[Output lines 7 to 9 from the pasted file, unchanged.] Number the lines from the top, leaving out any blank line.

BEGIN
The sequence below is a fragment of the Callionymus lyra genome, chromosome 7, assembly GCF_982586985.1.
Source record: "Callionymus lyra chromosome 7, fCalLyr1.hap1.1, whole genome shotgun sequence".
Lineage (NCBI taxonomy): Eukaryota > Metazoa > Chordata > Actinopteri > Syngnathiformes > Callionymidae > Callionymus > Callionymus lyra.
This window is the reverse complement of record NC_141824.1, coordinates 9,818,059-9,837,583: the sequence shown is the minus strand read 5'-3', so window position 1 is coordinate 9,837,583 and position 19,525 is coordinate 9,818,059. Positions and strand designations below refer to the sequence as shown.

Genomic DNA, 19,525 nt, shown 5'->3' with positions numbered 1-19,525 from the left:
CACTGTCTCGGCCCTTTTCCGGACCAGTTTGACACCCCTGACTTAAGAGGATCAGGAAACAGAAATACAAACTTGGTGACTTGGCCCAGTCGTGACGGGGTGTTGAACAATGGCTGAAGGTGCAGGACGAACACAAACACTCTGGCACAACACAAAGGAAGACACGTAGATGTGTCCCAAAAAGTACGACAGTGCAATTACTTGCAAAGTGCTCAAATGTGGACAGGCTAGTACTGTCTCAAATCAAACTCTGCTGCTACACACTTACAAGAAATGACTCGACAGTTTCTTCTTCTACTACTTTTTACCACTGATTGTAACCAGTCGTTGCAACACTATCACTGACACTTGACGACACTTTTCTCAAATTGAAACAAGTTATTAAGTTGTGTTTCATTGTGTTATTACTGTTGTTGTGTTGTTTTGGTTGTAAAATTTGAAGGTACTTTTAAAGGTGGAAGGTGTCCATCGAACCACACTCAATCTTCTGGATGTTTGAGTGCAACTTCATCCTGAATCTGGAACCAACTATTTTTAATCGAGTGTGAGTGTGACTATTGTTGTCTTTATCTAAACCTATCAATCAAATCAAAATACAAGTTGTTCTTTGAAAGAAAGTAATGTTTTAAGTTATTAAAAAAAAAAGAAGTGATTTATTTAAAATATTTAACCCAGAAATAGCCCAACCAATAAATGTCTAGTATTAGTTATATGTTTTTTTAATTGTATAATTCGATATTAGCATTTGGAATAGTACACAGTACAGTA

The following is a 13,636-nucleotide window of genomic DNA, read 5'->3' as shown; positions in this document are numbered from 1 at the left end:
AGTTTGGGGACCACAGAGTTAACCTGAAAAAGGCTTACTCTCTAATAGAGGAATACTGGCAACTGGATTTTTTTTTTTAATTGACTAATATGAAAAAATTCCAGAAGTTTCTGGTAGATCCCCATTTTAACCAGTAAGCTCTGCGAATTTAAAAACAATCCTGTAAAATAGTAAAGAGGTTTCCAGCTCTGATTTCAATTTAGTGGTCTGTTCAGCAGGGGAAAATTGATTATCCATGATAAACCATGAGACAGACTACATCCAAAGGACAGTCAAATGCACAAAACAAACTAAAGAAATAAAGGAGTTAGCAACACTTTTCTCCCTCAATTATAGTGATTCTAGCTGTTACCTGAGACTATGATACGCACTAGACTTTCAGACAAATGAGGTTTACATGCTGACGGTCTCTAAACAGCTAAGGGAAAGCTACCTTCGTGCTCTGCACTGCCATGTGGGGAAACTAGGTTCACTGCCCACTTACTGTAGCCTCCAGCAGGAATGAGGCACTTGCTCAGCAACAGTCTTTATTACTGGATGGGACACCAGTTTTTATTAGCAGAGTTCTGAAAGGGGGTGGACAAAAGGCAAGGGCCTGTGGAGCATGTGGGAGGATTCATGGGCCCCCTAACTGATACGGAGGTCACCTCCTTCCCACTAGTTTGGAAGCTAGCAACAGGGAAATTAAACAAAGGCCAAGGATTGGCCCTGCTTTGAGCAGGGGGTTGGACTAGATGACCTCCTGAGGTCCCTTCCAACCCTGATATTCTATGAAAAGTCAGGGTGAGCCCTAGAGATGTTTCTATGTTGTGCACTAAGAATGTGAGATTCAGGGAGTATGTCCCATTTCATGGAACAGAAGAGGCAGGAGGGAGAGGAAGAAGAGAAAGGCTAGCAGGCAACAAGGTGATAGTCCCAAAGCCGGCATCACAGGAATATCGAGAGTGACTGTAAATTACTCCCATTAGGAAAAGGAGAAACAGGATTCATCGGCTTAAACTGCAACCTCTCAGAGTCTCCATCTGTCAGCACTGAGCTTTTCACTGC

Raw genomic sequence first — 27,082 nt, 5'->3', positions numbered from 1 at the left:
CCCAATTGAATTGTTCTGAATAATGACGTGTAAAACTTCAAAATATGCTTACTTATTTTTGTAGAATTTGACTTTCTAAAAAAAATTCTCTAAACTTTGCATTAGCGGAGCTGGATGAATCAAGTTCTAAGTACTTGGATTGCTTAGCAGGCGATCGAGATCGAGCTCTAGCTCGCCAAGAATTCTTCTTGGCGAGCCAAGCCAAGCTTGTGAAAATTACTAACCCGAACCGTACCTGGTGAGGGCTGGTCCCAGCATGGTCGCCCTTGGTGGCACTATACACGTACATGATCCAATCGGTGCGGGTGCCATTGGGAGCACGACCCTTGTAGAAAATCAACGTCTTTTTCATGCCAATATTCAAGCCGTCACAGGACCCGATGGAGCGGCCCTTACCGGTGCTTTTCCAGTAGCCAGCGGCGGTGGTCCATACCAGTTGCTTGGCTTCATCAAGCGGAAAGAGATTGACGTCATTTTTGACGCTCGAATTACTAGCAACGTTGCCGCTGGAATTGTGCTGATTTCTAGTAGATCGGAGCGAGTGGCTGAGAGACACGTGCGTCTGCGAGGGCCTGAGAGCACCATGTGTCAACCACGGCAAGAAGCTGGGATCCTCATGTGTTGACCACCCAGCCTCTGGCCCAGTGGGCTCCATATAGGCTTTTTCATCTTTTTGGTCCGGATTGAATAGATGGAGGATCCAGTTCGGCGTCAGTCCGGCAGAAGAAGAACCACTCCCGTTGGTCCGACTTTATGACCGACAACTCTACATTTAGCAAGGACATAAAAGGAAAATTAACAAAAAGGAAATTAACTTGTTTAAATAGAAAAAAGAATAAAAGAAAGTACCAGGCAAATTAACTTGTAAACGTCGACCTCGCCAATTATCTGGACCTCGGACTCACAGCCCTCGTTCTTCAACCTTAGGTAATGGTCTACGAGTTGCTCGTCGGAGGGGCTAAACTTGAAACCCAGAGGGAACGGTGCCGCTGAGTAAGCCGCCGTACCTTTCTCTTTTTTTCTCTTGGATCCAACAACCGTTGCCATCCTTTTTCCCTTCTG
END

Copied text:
The following is a 13,636-nucleotide window of genomic DNA, read 5'->3' as shown; positions in this document are numbered from 1 at the left end:
AGTTTGGGGACCACAGAGTTAACCTGAAAAAGGCTTACTCTCTAATAGAGGAATACTGGCAACTGGATTTTTTTTTTTAATTGACTAATATGAAAAAATTCCAGAAGTTTCTGGTAGATCCCCATTTTAACCAGTAAGCTCTGCGAATTTAAAAACAATCCTGTAAAATAGTAAAGAGGTTTCCAGCTCTGATTTCAATTTAGTGGTCTGTTCAGCAGGGGAAAATTGATTATCCATGATAAACCATGAGACAGACTACATCCAAAGGACAGTCAAATGCACAAAACAAACTAAAGAAATAAAGGAGTTAGCAACACTTTTCTCCCTCAATTATAGTGATTCTAGCTGTTACCTGAGACTATGATACGCACTAGACTTTCAGACAAATGAGGTTTACATGCTGACGGTCTCTAAACAGCTAAGGGAAAGCTACCTTCGTGCTCTGCACTGCCATGTGGGGAAACTAGGTTCACTGCCCACTTACTGTAGCCTCCAGCAGGAATGAGGCACTTGCTCAGCAACAGTCTTTATTACTGGATGGGACACCAGTTTTTATTAGCAGAGTTCTGAAAGGGGGTGGACAAAAGGCAAGGGCCTGTGGAGCATGTGGGAGGATTCATGGGCCCCCTAACTGATACGGAGGTCACCTCCTTCCCACTAGTTTGGAAGCTAGCAACAGGGAAATTAAACAAAGGCCAAGGATTGGCCCTGCTTTGAGCAGGGGGTTGGACTAGATGACCTCCTGAGGTCCCTTCCAACCCTGATATTCTATGAAAAGTCAGGGTGAGCCCTAGAGATGTTTCTATGTTGTGCACTAAGAATGTGAGATTCAGGGAGTATGTCCCATTTCATGGAACAGAAGAGGCAGGAGGGAGAGGAAGAAGAGAAAGGCTAGCAGGCAACAAGGTGATAGTCCCAAAGCCGGCATCACAGGAATATCGAGAGTGACTGTAAATTACTCCCATTAGGAAAAGGAGAAACAGGATTCATCGGCTTAAACTGCAACCTCTCAGAGTCTCCATCTGTCAGCACTGAGCTTTTCACTGC

Raw genomic sequence first — 27,082 nt, 5'->3', positions numbered from 1 at the left: